Wednesday, January 2, 2013

Denouement 2012

#18 Michigan 28 - #10 South Carolina 33
Melanie Maxwell |
There are no storylines here or poorly relayed personal anecdotes that can be shoehorned into a story about yesterday's Outback Bowl. After two years of getting to and even winning bowl games on the strength of miraculous wins that were unsustainable, it's only fitting that Michigan finally arrive on the other end of the spectrum. Even more appropriately, the secondary, which had been heralded as one of the nation's best, was finally shown to be the straw house that we all suspected it was; the unit that was largely responsible for yesterday's loss. Michigan was outgained badly, lost the turnover battle, revealed a still-inept secondary, and had an offense that averaged only 4.3 yards per play. They deserved to lose and they did.

For most, this game marked the final appearance of Jordan Kovacs and Denard Robinson in a Michigan uniform, regardless of the outcome. For me, this is the end of my most frustrating season as a Michigan fan since my senior year (2007). When Rich Rodriguez was the head coach, it was easy to dismiss the losses and near misses: those teams simply weren't very good. There was solace that could be taken in inevitability. This season was supposed to be the swansong of the program's most electric star with a revamped defense and deadly offense. Instead, it was a team that was closer to being 6-7 than 10-3. And in the end, it was the team's defensive anchor who was badly beaten in coverage on the losing touchdown of the bowl game.

I'm happy this season is over and Michigan ushers out another class of Rich Rodriguez players. The Borges/Denard transition has been an outright failure, but anyone could see yesterday that Borges has a plan for this offense and there exists a path forward. The defense was more distressing--a safety blitz that Mattison dialed up early resulted in an unsound secondary leading to yet another huge South Carolina play, for example. The secondary showed either its lack of talent or lack of experience, getting beaten over and over again for big plays. Raymon Taylor showed his youth, and it may be time for even me to admit that Courtney Avery can't guard anyone in man coverage.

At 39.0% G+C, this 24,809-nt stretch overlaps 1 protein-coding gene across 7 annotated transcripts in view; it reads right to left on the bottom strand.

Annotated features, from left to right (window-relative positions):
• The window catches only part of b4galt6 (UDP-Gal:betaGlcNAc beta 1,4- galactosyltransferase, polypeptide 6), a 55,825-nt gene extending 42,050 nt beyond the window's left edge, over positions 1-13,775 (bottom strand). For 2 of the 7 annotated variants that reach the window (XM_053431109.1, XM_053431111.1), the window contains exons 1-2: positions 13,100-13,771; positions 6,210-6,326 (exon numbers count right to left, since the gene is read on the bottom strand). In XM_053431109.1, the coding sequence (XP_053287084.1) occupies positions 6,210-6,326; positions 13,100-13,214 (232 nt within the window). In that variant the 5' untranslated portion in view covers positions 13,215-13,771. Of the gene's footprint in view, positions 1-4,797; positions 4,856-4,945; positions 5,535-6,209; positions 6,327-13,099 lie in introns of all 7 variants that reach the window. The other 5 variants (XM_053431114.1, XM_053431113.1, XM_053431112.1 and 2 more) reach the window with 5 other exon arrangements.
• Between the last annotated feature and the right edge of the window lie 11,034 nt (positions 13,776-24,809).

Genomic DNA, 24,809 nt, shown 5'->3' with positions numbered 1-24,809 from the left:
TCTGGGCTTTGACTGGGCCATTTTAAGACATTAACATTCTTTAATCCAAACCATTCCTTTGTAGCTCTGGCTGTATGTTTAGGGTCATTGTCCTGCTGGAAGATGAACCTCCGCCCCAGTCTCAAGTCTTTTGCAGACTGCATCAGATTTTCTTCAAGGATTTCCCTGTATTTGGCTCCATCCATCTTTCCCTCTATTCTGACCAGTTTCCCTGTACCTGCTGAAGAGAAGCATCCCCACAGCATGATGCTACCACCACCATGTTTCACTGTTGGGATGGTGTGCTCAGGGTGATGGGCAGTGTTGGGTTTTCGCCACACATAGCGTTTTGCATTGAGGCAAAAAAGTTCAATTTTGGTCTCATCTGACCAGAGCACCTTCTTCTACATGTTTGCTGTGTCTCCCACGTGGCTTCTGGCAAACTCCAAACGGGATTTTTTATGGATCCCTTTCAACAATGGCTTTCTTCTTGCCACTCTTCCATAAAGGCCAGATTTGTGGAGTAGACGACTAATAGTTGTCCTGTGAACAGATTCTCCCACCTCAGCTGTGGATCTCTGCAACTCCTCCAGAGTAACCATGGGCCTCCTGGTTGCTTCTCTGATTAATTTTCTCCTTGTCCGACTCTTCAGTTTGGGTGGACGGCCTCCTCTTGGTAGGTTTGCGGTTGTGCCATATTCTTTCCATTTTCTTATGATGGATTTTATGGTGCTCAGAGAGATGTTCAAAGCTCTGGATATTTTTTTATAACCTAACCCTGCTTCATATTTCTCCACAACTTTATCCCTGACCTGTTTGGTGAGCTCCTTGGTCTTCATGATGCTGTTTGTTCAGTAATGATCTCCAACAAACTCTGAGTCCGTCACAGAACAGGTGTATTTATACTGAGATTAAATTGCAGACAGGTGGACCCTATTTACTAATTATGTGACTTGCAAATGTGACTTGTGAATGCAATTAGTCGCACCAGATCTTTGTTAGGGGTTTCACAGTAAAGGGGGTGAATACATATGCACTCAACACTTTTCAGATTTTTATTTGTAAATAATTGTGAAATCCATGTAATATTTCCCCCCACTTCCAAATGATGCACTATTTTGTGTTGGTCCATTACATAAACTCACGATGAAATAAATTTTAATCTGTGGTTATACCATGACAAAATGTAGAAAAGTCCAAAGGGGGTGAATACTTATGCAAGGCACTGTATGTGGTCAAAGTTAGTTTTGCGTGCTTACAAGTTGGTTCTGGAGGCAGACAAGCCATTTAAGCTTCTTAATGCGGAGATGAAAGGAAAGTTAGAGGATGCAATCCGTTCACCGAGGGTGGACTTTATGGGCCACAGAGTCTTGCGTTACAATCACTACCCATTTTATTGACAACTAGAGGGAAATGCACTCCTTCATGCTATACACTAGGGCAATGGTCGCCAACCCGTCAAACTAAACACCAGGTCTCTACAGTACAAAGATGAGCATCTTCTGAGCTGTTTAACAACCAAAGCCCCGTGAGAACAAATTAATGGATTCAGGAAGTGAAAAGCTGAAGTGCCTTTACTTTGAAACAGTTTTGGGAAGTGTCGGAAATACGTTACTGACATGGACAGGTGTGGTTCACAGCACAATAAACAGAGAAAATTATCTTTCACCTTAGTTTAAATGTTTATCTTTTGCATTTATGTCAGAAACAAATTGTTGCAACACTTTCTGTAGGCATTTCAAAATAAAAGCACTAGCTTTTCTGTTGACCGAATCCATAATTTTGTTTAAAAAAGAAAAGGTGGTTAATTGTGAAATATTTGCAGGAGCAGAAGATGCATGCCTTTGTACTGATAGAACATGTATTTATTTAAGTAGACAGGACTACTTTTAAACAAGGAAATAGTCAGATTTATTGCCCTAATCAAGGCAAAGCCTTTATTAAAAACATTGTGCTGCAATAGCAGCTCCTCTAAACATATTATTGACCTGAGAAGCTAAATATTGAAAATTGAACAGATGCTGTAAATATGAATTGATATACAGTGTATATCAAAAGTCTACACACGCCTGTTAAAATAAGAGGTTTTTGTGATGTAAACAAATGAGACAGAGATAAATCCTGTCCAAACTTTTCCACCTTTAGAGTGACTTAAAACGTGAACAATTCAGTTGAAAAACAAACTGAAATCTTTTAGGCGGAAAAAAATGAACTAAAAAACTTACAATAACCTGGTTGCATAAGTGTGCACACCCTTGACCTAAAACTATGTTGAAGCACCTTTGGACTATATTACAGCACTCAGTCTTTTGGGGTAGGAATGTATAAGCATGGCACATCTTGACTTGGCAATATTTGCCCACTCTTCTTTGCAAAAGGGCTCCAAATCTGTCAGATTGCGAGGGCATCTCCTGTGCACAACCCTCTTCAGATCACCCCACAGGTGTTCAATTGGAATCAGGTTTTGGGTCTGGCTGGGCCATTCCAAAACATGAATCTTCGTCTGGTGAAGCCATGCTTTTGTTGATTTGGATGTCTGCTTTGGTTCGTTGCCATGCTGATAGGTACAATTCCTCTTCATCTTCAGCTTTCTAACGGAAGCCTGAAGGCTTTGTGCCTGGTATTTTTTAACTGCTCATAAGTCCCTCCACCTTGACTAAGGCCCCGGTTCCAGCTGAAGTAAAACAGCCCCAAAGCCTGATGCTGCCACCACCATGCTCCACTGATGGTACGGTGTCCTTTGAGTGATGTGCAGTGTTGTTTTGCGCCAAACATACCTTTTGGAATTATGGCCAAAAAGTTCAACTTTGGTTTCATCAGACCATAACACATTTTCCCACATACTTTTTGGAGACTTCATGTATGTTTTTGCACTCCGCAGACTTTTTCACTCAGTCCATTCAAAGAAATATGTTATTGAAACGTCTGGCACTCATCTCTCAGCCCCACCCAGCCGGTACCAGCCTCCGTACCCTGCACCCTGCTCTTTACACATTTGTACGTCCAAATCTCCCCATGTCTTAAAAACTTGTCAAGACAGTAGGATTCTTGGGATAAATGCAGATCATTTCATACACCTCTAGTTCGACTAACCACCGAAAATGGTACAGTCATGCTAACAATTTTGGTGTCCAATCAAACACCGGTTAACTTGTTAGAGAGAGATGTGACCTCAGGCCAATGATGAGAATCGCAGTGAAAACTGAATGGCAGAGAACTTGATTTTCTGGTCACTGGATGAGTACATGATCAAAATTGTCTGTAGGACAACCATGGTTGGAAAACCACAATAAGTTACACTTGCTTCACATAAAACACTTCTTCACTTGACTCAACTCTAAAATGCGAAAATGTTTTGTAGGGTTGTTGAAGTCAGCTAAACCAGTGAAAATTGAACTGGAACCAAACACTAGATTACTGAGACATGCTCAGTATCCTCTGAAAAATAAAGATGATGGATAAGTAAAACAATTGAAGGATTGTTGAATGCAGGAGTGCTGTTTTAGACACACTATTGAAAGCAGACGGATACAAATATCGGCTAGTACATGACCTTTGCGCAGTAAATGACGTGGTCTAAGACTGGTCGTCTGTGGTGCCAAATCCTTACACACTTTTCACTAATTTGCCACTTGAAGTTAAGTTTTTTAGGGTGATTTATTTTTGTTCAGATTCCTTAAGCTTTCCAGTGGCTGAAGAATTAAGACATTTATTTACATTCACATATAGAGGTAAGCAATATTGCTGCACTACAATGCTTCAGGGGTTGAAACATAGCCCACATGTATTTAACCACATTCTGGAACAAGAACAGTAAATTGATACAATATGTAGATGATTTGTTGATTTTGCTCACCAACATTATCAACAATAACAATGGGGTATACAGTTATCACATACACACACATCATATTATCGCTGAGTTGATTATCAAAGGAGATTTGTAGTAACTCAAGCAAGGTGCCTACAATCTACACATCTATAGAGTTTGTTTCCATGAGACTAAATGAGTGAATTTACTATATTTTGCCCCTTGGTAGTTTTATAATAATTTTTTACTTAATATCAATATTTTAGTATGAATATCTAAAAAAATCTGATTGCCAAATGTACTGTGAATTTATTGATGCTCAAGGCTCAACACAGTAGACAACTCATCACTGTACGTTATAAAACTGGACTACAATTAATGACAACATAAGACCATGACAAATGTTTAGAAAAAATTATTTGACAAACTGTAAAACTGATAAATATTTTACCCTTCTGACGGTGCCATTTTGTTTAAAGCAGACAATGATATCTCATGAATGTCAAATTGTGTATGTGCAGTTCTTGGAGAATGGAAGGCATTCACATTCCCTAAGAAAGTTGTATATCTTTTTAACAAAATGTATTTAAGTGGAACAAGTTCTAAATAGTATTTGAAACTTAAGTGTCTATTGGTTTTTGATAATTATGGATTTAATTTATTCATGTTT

Next year, this team only gets better at just about every position save left tackle. The losses of Kovacs, Denard, and Kenny Demens will be covered by players already on the depth charts, while replacements to the likes of Elliott Mealer and JT Floyd will be automatic upgrades. The hardest spot to fill will be Craig Roh--and Taylor Lewan, about which more later--but Jibreel Black has acquitted himself nicely this season and stands primed to slide into the strongside defensive end position next year. Devin Gardner's early flashes of brilliance gave way to the inconsistency that plagued his career to date, but even he will be pushed by Shane Morris early and often during the season.

There exists a path forward and Hoke, Mattison, and Borges are leading this team down the right path. The further this program moves from the three treacherous years of Rodriguez recruiting, the better off it becomes.


  • Though the story that most publications will have you believe is one of Jadeveon Clowney flatlining Vincent Smith, the dynamic defensive end was pretty quiet all game because Taylor Lewan was out to get himself some first-round money. Lewan will be the biggest loss of the offseason with only faint hopes of finding an adequate replacement from the collection of freshmen and Michael Schofield.
  • Speaking of NFL monies, Denard can be an NFL running back and probably did a lot of good for his draft stock in this game. What was most impressive about his running from the halfback position was how decisive his cuts were. Obviously, we knew that already, but seeing it from a different position really illuminated how effective he can be at the next level.
  • Brendan Gibbons will be a big asset next season.
  • The Michigan defensive line absolutely dominated the South Carolina offensive line, as evidenced by their complete abandonment of the running game. Remove the one or two blown assignments by defensive ends on the inverted veer, and this defensive front was dominant.
  • Except when trying to sack the QB.
  • Al Borges finally proved he doesn't know how to use Denard with those two-point conversions. The loss of Denard will have one very positive effect on this offense: Borges will no longer fumble around with personnel that he has no idea how to properly utilize. That said, Denard's one pass acted to reconcile some of Borges' shortfallings and the questions about his playcalling: Denard still cannot throw with his injury.
  • If you watched the game on TV, you already know this, but those jerseys were an abject failure. I'm not one to complain about this sort of thing, but the numbers and names were illegible and neon. Hopefully this teaches the athletic department some sort of lesson, but probably not.

Next Week (?)


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